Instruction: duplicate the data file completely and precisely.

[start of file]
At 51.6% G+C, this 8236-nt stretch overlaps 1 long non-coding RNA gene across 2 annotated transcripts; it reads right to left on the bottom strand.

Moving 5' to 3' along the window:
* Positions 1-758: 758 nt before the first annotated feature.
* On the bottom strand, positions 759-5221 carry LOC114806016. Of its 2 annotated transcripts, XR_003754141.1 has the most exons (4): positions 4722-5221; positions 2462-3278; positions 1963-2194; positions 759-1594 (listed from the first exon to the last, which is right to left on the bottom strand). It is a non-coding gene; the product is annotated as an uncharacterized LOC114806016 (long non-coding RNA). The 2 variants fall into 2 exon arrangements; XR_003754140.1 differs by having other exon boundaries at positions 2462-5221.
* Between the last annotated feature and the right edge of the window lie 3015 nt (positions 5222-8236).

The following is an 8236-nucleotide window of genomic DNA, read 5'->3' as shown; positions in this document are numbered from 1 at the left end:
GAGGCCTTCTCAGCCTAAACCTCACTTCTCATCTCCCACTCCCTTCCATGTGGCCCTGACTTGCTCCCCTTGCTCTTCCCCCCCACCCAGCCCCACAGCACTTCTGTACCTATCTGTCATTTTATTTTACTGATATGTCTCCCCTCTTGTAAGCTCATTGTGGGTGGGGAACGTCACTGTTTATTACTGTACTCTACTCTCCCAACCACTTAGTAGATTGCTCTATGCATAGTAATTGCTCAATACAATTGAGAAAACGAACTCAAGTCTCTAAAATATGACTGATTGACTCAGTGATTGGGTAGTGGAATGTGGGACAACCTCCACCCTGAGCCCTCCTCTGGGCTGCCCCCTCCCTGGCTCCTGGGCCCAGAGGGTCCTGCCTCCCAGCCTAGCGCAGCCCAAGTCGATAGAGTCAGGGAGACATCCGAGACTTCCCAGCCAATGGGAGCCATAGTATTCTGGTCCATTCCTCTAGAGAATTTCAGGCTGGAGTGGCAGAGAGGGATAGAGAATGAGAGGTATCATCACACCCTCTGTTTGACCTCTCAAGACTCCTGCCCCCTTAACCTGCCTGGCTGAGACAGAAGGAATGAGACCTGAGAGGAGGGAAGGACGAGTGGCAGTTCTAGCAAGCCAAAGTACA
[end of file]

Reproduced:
At 51.6% G+C, this 8236-nt stretch overlaps 1 long non-coding RNA gene across 2 annotated transcripts; it reads right to left on the bottom strand.

Moving 5' to 3' along the window:
* Positions 1-758: 758 nt before the first annotated feature.
* On the bottom strand, positions 759-5221 carry LOC114806016. Of its 2 annotated transcripts, XR_003754141.1 has the most exons (4): positions 4722-5221; positions 2462-3278; positions 1963-2194; positions 759-1594 (listed from the first exon to the last, which is right to left on the bottom strand). It is a non-coding gene; the product is annotated as an uncharacterized LOC114806016 (long non-coding RNA). The 2 variants fall into 2 exon arrangements; XR_003754140.1 differs by having other exon boundaries at positions 2462-5221.
* Between the last annotated feature and the right edge of the window lie 3015 nt (positions 5222-8236).

The following is an 8236-nucleotide window of genomic DNA, read 5'->3' as shown; positions in this document are numbered from 1 at the left end:
GAGGCCTTCTCAGCCTAAACCTCACTTCTCATCTCCCACTCCCTTCCATGTGGCCCTGACTTGCTCCCCTTGCTCTTCCCCCCCACCCAGCCCCACAGCACTTCTGTACCTATCTGTCATTTTATTTTACTGATATGTCTCCCCTCTTGTAAGCTCATTGTGGGTGGGGAACGTCACTGTTTATTACTGTACTCTACTCTCCCAACCACTTAGTAGATTGCTCTATGCATAGTAATTGCTCAATACAATTGAGAAAACGAACTCAAGTCTCTAAAATATGACTGATTGACTCAGTGATTGGGTAGTGGAATGTGGGACAACCTCCACCCTGAGCCCTCCTCTGGGCTGCCCCCTCCCTGGCTCCTGGGCCCAGAGGGTCCTGCCTCCCAGCCTAGCGCAGCCCAAGTCGATAGAGTCAGGGAGACATCCGAGACTTCCCAGCCAATGGGAGCCATAGTATTCTGGTCCATTCCTCTAGAGAATTTCAGGCTGGAGTGGCAGAGAGGGATAGAGAATGAGAGGTATCATCACACCCTCTGTTTGACCTCTCAAGACTCCTGCCCCCTTAACCTGCCTGGCTGAGACAGAAGGAATGAGACCTGAGAGGAGGGAAGGACGAGTGGCAGTTCTAGCAAGCCAAAGTACA